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Child abuse inquiry publishes testimonies of abuse in church settings

09 December 2016


Gathering evidence: Professor Alexis Jay, chair of the Independent Inquiry into Child Sexual Abuse

Gathering evidence: Professor Alexis Jay, chair of the Independent Inquiry into Child Sexual Abuse

THE Independent Inquiry into Child Sexual Abuse (IICSA) has published the testimonies of 45 victims and survivors who gave evidence as part of its Truth Project. They are drawn from 250 testimonies that have been given under this strand of the inquiry. A further 250 people have already been invited to do so, and IICSA says that more will be invited to contribute during 2017.

Under IICSA’s Truth Project, victims and survivors do not give their evidence in public, and are not subject to cross-examination. Instead, they will recount their experiences to a member of the inquiry panel while another member of the panel takes notes. The meeting takes place in “a comfortable room”, and victims and survivors are offered support and counselling. They can be accompanied by family members or friends.

IICSA emphasises that this part of the inquiry “will have no direct legal consequences”, and that IICSA “will not make individual factual findings on the basis of what is said”. Instead, it provides an opportunity for victims and survivors to “share their experiences with the inquiry” in a “safe and secure way”.

The 45 testimonies, published on Thursday of last week, have been anonymised with the use of pseudonyms. Institutions have not been identified; but it is clear that some refer to Anglican or Roman Catholic churches.

One of the testimonies is that of “Martin”, who was abused as a teenager by somebody involved in his church. “He now finds it difficult to understand how the abuse could have happened, and said it is only in the past few years that memories of the abuse have come back,” IICSA said. “Although Martin only recalls abuse happening on one occasion, it has had a significant impact on his life.

“Martin’s abuser was in a position of trust at the church his family belonged to. His parents did not find it unusual that Martin was visiting the perpetrator’s house, where the abuse happened. Martin did not tell anyone about the abuse at the time, because he did not know who to tell; he said it is very difficult when someone you trust does something that you do not understand — he did not know what a paedophile was at the time.

“Martin has still not mentioned the abuse to his family, and is afraid of their reaction. He fears that if he tells them, they will no longer speak to him.

“After the abuse happened, Martin started to withdraw emotionally as well as physically. He slowly left the clubs that he was part of, especially those that were linked to the church, because he did not want to be near the church or the person who abused him. As a result of the abuse, he described finding social situations difficult because he finds it hard to trust people. He only has a few close friends, says he expects things not to go right in his life, and expects ‘not to be wanted’.”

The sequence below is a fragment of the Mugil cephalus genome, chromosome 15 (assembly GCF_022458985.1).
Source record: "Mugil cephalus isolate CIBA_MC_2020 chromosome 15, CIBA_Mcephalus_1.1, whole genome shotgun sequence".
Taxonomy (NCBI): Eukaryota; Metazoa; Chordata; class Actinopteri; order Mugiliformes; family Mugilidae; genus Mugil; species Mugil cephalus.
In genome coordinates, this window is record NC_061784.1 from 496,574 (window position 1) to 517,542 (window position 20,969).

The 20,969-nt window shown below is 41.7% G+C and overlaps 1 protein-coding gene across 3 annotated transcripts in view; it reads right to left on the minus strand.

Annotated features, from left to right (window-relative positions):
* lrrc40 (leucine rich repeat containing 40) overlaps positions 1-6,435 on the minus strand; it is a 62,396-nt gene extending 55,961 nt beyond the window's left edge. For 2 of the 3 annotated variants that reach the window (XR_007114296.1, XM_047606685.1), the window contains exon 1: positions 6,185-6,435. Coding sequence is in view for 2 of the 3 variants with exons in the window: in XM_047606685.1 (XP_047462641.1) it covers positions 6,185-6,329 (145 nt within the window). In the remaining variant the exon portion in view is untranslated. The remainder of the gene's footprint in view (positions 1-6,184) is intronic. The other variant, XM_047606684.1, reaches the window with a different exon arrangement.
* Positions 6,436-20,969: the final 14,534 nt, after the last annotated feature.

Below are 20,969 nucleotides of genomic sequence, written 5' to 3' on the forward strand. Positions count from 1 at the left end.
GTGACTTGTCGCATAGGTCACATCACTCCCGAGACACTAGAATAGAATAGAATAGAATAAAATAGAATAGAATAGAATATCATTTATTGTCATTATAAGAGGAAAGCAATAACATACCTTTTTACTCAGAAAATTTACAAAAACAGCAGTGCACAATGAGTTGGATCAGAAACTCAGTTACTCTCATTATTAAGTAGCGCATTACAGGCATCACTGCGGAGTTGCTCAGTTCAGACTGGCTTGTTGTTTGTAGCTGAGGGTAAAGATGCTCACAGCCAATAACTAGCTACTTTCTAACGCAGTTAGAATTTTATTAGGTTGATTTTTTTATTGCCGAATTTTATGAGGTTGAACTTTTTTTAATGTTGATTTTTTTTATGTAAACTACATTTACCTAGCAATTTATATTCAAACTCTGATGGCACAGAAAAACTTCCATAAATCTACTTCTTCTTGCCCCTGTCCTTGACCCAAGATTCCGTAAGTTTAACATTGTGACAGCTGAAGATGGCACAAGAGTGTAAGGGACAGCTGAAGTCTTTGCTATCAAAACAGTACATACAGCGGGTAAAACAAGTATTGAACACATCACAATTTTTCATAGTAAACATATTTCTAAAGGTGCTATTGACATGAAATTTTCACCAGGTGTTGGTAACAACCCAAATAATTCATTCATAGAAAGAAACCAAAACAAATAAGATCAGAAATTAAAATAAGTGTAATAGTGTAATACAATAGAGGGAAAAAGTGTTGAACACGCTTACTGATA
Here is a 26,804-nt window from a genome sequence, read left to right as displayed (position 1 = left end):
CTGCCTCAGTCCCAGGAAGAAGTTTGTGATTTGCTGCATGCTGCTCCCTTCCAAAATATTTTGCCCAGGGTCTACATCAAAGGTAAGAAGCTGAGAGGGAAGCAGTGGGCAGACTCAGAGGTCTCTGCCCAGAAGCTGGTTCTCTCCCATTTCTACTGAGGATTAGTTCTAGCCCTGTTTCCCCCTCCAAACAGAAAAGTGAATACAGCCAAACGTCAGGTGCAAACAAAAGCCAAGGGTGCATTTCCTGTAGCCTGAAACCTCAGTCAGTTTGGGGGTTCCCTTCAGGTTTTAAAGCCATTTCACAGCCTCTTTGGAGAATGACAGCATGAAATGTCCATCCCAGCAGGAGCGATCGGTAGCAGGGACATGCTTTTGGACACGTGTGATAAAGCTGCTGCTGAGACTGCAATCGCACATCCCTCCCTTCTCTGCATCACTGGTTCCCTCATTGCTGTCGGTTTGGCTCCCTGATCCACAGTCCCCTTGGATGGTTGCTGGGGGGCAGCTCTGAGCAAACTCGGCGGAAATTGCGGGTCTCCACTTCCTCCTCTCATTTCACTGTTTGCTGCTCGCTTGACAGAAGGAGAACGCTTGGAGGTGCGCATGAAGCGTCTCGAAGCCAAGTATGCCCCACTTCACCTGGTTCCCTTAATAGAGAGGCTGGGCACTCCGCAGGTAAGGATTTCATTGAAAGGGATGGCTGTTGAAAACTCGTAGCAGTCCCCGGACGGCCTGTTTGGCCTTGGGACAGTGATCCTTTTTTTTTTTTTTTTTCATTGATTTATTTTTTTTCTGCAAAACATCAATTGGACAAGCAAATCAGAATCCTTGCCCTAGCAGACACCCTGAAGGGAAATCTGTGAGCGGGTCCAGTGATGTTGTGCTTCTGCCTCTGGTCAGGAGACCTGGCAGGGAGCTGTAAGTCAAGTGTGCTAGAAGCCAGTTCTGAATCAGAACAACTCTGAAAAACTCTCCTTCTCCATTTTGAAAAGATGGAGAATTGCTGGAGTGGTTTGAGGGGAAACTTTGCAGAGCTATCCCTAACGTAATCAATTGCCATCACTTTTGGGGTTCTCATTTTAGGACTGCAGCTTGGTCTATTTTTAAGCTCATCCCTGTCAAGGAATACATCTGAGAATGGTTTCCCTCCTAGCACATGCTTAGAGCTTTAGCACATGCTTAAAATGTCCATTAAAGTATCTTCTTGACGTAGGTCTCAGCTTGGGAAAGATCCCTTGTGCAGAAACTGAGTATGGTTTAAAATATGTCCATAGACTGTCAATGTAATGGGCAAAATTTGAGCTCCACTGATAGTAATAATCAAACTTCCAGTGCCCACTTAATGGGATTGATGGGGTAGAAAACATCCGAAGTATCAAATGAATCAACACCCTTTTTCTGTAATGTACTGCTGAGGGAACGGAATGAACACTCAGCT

Another victim, “Tim”, explained how he had been abused by the head teacher of his church school while taking part in reading tests and music lessons in the head teacher’s office. “Tim knew this was wrong, but did not know what to do, and did not think anyone would believe him, as the headmaster was well-respected,” IICSA said.

“Tim had had no sex education, and did not have the language to tell anyone what was happening.”

Tim, now married, has since discovered that other pupils at the school had made allegations of sexual abuse against the head teacher; and that a member of the school’s staff had reported the head’s behaviour to the Church and the council, who moved him on to another school without investigation.

The council has recently destroyed the file containing the allegations, “which Tim feels was part of a cover-up”, IICSA said.

Another victim, “Jerry”, had made a complaint as an adult to police about abuse he had suffered as a child. His abuser was involved with the church, and, through the church, with a school. “Jerry described feeling very uneasy, because he knew that Vince was still working in a position of trust with children,” IICSA said.

The police investigated, and, although they told Jerry that they believed him, they said that there was no evidence to support a prosecution. “Jerry told us he could not continue to live with the thought of Vince having access to children; so, later, he also wrote to a senior church leader.